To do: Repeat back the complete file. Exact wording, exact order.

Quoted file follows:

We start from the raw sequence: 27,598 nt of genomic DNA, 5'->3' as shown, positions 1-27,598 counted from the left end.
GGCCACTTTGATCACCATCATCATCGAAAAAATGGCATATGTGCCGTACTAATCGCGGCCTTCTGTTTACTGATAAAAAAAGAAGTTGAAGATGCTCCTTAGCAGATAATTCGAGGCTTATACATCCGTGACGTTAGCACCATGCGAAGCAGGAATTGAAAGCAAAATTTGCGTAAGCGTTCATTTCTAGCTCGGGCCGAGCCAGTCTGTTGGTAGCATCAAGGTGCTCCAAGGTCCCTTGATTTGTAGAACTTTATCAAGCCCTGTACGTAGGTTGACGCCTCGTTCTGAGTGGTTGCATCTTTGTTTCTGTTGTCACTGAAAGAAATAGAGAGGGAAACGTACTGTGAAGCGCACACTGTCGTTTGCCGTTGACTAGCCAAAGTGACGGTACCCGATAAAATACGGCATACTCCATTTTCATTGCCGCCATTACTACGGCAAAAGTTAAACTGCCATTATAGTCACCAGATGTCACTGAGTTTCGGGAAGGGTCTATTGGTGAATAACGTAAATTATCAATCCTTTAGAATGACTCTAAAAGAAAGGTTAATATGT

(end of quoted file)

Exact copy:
We start from the raw sequence: 27,598 nt of genomic DNA, 5'->3' as shown, positions 1-27,598 counted from the left end.
GGCCACTTTGATCACCATCATCATCGAAAAAATGGCATATGTGCCGTACTAATCGCGGCCTTCTGTTTACTGATAAAAAAAGAAGTTGAAGATGCTCCTTAGCAGATAATTCGAGGCTTATACATCCGTGACGTTAGCACCATGCGAAGCAGGAATTGAAAGCAAAATTTGCGTAAGCGTTCATTTCTAGCTCGGGCCGAGCCAGTCTGTTGGTAGCATCAAGGTGCTCCAAGGTCCCTTGATTTGTAGAACTTTATCAAGCCCTGTACGTAGGTTGACGCCTCGTTCTGAGTGGTTGCATCTTTGTTTCTGTTGTCACTGAAAGAAATAGAGAGGGAAACGTACTGTGAAGCGCACACTGTCGTTTGCCGTTGACTAGCCAAAGTGACGGTACCCGATAAAATACGGCATACTCCATTTTCATTGCCGCCATTACTACGGCAAAAGTTAAACTGCCATTATAGTCACCAGATGTCACTGAGTTTCGGGAAGGGTCTATTGGTGAATAACGTAAATTATCAATCCTTTAGAATGACTCTAAAAGAAAGGTTAATATGT